4 – Robert Whitenack. Age: 23. Major League ETA: 2013
Twelve months ago, Whitenack was a fairly anonymous right-handed starter lurking in the Cubs volume of pitching depth. He had a nice season in 2010, but not a remarkable one. As soon as the 2011 season started, however, this guy started putting up video game numbers in Daytona. The Cubs promptly promoted him to Tennessee, but he did not cool off a bit. His G0/AO rose to a phenomenal 2.53 and he finished the season with a WHIP of just 0.940. Unfortunately, he finished the season on the disabled list with elbow surgery. Early word out of the Spring Training is that he has recovered completely, but the Cubs no doubt be cautious with him. If he does regain his stuff, he projects as up to a No. 2 starter in the Majors. The Cubs will not rush him this season, but even so he should reappear in Daytona before the year is out. [Brett: I remember reading that Whitenack was one of those rare "lightbulb" types who, between seasons, figured out a way to add three MPH to his fastball, and sharpen up his breaking stuff. It's rare that a kid goes from average to great in an offseason, but Whitenack is proof that it does happen. Hopefully he's still the same post-TJS. Be patient, though, as sometimes it takes a full two years to really be back to 100%, as noted with...]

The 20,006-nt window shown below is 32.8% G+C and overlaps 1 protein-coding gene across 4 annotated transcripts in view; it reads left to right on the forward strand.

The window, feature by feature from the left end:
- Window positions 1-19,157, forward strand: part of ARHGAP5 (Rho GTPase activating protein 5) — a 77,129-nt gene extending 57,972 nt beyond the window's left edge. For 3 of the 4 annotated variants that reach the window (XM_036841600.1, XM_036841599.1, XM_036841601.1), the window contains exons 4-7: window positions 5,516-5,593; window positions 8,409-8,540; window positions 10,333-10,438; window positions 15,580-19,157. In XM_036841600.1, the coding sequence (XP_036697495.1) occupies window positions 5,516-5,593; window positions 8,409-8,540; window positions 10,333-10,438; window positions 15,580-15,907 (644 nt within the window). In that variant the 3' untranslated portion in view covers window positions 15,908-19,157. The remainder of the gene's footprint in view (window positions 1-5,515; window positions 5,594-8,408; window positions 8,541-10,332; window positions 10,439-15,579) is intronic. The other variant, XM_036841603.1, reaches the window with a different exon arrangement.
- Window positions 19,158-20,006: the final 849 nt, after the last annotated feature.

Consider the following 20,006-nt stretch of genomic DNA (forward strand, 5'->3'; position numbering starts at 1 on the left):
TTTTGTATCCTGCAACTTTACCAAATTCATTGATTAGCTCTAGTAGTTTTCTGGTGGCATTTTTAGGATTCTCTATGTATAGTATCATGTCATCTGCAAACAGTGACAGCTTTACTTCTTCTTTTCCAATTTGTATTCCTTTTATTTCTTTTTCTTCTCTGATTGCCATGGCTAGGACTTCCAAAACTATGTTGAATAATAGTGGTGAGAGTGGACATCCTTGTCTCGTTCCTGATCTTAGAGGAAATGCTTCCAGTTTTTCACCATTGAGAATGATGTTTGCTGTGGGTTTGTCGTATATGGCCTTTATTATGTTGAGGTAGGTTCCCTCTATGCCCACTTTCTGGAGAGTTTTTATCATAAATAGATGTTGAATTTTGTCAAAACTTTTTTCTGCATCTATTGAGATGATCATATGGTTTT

5 – Dae-Eun Rhee. Age: 23. Major League ETA: 2013
It has taken Rhee awhile to come back from his own elbow surgery, but late in the 2011 season he seemed to regain all of his old form. Rhee’s fastball can reach the mid-nineties and he pairs it with a nice change up and a curve, both of which could be plus pitches. After holding FSL hitters to a .265 average and pitching the clinching game as Daytona won their championship, he will head to Tennessee as the likely ace of a talented pitching staff. He projects as No. 2 or No. 3 starter in the majors.
Others To Watch
There are many other players I could be talking about here. Rather than list them all, I’ll ignore the better known prospects and mention a few you may not be familiar with. Fans of Peoria could see one of the best pitching staffs in the minors this season. Potential starters include Ben Wells, Austin Reed, Yao-Lin Wang, Starlin Peralta, and Luis Liria. 2011 draft picks Michael Jensen and Taylor Scott are likely to appear in Arizona or Boise. Dallas Beeler just missed the Top 5 and will likely report to Tennessee. By the end of the season, potential closer Tony Zych could also be in Double-A. And believe me, there are more names where those came from. The progress of the Cubs’ army of young, intriguing pitchers will be one of the top stories emerging from the farm system this season.
And that wraps up our preview of the Cubs’ prospects, position by position. Hopefully that will give you a better idea whom to watch for over the course of the season, as well as whom you are watching when you attend some Minor League games. If you are fortunate enough to see some Cub prospects in action, be sure to tell us what you saw either in a comment or on the Message Board. And as always, I’d be happy to hear from you via Twitter (@ltblaize).